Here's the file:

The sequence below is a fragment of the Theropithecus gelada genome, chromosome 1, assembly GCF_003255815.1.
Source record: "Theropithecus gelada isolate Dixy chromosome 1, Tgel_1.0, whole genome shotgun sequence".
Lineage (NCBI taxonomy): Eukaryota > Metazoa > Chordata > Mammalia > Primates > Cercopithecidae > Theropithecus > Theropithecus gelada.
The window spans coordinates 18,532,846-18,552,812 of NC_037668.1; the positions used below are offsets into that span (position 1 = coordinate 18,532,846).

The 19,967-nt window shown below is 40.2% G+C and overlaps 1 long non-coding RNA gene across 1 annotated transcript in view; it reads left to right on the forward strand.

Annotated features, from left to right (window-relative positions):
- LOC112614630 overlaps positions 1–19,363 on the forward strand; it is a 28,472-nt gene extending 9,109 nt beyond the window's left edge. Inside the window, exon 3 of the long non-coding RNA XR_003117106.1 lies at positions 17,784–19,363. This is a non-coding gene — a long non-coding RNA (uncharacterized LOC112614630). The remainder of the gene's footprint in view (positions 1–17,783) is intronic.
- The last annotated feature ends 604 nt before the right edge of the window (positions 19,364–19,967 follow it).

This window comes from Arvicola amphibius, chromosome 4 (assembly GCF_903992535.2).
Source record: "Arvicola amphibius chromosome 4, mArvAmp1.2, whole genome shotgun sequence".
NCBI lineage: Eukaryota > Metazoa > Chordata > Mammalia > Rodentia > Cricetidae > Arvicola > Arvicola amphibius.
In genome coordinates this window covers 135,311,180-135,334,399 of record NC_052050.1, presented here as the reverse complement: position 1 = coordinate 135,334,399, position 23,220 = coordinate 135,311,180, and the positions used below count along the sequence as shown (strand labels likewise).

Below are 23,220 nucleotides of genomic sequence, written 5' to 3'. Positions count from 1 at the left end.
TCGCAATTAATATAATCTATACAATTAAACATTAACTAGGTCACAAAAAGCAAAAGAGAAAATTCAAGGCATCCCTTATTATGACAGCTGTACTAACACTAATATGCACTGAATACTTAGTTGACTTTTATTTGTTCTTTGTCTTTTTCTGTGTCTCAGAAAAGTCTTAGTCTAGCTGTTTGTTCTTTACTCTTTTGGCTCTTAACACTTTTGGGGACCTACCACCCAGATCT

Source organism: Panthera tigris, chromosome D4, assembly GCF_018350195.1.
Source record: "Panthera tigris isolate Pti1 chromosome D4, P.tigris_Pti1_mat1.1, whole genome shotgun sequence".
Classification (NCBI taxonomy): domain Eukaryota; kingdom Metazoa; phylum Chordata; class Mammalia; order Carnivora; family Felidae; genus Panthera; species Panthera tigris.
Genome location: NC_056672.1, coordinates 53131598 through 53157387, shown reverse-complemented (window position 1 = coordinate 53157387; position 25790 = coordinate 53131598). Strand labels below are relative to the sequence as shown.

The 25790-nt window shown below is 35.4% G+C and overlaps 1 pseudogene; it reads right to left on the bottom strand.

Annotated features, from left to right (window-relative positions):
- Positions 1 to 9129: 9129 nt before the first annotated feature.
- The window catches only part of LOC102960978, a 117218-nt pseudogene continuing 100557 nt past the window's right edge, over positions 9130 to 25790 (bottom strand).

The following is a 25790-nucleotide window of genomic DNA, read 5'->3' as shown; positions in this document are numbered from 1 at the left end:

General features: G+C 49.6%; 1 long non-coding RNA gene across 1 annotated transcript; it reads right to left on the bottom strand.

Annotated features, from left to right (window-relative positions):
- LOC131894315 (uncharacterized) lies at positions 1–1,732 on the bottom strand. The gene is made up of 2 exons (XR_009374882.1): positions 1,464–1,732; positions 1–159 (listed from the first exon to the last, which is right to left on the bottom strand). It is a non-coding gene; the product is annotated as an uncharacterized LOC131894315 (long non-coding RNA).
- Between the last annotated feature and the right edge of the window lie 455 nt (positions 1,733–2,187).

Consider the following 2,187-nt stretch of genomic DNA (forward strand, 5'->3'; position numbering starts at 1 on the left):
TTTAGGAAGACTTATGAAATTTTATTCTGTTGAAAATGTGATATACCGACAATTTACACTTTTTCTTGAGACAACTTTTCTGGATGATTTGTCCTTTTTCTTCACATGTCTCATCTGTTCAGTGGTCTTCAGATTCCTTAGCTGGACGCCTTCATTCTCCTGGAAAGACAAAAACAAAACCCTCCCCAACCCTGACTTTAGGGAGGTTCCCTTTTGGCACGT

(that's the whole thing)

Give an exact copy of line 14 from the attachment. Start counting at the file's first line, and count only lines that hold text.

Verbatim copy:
TCGCAATTAATATAATCTATACAATTAAACATTAACTAGGTCACAAAAAGCAAAAGAGAAAATTCAAGGCATCCCTTATTATGACAGCTGTACTAACACTAATATGCACTGAATACTTAGTTGACTTTTATTTGTTCTTTGTCTTTTTCTGTGTCTCAGAAAAGTCTTAGTCTAGCTGTTTGTTCTTTACTCTTTTGGCTCTTAACACTTTTGGGGACCTACCACCCAGATCT